Burns and Allen were recruited, made such an impression that they continued to make guest appearances in Paramount features through 1937. Most of these used the Big Broadcast formula of an all-star comedy cast. In 1935 the team starred in a pair of low-budget features, Here Comes Cookie and Love in Bloom. At RKO, Fred Astaire succeeded in his efforts to make a musical feature without Ginger Rogers, the studio borrowed Burns and Allen from Paramount for the 1937 film, A Damsel in Distress, their names appeared with Astaire's before the title. Under contract to RKO, the young Joan Fontaine was assigned as Astaire's romantic interest, but when she proved to be an inadequate dance partner Astaire did most of his dancing with Burns and Allen; the trio's inspired comic dance in the film's "Fun House" sequence earned an Academy Award for choreographer Hermes Pan. Burns suggested a dance number that employs whiskbrooms as props, used in vaudeville by a duo called Evans and Evans, he bought the idea and auditioned the routine for Astaire, with Allen and the surviving member of the vaudeville team.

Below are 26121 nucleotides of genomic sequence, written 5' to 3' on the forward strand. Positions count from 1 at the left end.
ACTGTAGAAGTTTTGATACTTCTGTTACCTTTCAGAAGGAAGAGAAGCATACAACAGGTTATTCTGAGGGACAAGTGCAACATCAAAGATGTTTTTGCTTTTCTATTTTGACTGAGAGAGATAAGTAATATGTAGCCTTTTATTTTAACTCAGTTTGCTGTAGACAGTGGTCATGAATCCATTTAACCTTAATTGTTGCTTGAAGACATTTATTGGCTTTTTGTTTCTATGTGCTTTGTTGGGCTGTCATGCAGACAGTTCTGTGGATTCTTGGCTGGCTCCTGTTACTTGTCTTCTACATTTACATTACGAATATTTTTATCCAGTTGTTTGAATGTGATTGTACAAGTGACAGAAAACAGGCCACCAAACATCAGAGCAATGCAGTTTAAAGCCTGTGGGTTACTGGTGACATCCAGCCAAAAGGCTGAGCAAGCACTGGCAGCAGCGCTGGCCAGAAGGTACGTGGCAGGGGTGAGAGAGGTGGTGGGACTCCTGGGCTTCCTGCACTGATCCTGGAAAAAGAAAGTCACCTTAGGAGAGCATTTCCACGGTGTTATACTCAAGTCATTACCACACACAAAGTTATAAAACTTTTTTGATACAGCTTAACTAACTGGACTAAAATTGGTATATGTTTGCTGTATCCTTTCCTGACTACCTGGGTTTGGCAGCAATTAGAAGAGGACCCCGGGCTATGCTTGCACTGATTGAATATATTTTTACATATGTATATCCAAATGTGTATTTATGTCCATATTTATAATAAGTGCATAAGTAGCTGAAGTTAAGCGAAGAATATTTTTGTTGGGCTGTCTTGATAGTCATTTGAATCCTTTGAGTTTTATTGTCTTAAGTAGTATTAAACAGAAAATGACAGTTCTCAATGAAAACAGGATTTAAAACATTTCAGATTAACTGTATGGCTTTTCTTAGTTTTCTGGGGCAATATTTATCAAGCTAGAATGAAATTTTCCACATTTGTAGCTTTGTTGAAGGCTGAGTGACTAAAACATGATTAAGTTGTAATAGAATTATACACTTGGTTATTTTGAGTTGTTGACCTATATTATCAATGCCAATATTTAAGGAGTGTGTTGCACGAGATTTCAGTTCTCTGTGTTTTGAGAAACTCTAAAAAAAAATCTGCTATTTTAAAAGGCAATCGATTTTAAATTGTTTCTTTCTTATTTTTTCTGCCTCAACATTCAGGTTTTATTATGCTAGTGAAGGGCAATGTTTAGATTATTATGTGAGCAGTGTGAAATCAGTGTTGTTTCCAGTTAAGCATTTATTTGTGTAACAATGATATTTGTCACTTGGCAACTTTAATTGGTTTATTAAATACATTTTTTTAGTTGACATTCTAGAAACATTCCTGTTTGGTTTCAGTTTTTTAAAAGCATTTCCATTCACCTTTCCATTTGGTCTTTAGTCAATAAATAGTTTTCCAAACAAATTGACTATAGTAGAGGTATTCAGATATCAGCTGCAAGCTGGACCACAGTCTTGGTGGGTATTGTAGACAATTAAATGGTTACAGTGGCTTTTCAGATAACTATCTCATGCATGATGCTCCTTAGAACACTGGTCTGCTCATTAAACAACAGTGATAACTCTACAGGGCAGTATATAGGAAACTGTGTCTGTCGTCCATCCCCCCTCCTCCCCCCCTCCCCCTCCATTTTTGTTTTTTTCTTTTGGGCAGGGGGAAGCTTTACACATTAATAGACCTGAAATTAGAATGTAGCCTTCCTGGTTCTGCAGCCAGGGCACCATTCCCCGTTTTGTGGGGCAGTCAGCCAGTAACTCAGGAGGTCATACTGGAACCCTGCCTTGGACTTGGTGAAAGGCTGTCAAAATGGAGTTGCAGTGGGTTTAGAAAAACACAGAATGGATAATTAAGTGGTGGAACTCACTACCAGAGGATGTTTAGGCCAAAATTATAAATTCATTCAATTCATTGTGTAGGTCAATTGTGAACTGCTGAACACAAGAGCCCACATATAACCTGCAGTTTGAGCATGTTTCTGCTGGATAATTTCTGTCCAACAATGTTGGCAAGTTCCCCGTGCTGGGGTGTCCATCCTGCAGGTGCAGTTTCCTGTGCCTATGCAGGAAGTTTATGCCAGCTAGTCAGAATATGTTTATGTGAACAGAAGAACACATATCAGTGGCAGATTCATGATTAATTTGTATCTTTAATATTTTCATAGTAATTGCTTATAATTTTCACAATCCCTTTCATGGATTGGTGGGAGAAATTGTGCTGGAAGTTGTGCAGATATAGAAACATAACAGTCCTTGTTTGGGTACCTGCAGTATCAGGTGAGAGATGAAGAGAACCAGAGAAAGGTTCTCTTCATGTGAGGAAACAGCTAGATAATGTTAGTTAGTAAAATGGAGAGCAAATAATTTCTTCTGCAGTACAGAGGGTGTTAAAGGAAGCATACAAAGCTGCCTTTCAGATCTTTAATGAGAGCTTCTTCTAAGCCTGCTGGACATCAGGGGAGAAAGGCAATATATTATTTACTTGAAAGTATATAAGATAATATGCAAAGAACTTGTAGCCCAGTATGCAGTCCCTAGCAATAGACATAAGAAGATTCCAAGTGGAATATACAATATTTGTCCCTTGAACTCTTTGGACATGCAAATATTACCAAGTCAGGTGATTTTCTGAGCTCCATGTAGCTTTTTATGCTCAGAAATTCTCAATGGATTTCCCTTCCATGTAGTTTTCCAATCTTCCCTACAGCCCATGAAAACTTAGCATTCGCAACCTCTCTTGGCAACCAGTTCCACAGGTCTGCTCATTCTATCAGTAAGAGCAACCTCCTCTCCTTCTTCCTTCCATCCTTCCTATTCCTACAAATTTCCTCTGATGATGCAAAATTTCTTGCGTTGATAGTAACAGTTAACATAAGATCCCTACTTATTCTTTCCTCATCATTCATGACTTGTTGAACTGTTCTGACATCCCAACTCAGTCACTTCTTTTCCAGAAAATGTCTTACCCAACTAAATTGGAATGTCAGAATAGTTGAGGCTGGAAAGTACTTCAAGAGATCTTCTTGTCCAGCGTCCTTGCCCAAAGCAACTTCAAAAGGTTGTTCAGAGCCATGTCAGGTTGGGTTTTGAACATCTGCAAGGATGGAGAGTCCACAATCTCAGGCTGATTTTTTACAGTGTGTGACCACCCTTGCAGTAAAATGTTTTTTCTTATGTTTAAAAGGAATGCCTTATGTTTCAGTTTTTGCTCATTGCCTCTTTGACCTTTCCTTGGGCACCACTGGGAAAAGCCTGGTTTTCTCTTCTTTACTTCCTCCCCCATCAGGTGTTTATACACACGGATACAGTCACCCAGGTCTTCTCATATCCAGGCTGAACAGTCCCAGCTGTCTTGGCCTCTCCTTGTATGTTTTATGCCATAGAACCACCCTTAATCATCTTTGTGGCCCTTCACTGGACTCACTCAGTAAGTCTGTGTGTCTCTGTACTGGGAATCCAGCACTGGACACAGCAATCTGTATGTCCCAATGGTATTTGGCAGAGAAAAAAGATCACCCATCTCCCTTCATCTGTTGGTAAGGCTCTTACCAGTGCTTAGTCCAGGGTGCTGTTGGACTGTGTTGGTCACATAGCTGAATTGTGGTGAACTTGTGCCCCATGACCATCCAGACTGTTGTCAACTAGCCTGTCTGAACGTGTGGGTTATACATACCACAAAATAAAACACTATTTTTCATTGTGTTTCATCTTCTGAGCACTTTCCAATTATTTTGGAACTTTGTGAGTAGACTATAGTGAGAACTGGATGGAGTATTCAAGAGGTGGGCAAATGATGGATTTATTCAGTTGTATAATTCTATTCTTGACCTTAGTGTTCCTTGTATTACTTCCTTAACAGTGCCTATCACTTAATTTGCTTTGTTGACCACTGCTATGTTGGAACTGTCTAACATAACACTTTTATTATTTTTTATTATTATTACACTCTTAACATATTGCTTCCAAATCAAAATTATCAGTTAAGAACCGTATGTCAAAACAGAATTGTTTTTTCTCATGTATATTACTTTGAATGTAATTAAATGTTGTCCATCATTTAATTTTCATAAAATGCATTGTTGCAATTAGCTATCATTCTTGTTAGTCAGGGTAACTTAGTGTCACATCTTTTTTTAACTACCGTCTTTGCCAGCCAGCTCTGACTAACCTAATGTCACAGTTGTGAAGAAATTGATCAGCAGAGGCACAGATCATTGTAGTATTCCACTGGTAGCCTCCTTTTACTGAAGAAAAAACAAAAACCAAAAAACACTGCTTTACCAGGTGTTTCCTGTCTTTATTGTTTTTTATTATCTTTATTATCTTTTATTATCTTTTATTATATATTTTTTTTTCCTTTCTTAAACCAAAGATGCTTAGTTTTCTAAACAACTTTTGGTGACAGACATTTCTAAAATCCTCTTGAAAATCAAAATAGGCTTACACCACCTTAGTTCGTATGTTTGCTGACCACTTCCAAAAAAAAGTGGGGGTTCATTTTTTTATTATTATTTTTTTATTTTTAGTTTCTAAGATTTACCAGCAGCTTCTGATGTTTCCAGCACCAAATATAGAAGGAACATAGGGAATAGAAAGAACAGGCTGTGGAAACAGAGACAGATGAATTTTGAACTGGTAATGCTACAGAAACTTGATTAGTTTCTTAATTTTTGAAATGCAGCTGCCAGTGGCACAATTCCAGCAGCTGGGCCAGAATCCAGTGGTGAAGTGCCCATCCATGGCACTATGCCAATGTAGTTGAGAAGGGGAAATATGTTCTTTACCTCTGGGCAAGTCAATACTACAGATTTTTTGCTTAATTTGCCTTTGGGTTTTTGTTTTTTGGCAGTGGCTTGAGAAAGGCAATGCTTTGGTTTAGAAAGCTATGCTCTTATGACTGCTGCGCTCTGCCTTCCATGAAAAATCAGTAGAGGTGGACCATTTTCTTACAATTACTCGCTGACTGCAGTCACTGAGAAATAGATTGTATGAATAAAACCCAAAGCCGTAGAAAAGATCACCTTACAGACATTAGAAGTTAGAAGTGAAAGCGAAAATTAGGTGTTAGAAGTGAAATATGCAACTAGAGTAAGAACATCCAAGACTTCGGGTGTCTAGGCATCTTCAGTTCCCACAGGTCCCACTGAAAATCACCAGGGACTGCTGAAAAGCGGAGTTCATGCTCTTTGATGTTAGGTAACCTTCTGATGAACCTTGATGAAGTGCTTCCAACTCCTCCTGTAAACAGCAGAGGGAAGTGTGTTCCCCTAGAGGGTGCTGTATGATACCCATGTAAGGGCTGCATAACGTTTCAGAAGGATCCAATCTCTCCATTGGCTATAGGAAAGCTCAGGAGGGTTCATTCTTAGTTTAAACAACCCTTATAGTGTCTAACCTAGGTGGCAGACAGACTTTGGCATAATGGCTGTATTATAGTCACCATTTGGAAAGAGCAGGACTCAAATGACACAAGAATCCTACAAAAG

This movie led Metro-Goldwyn-Mayer to cast Allen in its Eleanor Powell musical, Honolulu. This was their last film as a team; when Burns was 79, he had a sudden career revival as an amiable and unusually active comedy elder statesman in the 1975 film The Sunshine Boys, for which he won the Academy Award for Best Supporting Actor. In 1977, his starring role in Oh, God!, along with the former film, permanently secured his career resurgence. At the age of 80, Burns was the oldest Oscar winner in the history of the Academy Awards, a record that would remain until Jessica Tandy won an Oscar for Driving Miss Daisy in 1989. Burns, who became a centenarian in 1996, continued to work until just weeks before his death of cardiac arrest on March 19, 1996, at his home in Beverly Hills. In 1929 Burns and Allen made their debut radio performance broadcast in London on the BBC. In the United States, they had failed at a 1930 NBC audition. After a solo appearance by Gracie on Eddie Cantor's radio show, they were heard together on Rudy Vallee's The Fleischmann's Yeast Hour and on February 15, 1932, they became regulars on The Guy Lombardo Show on CBS.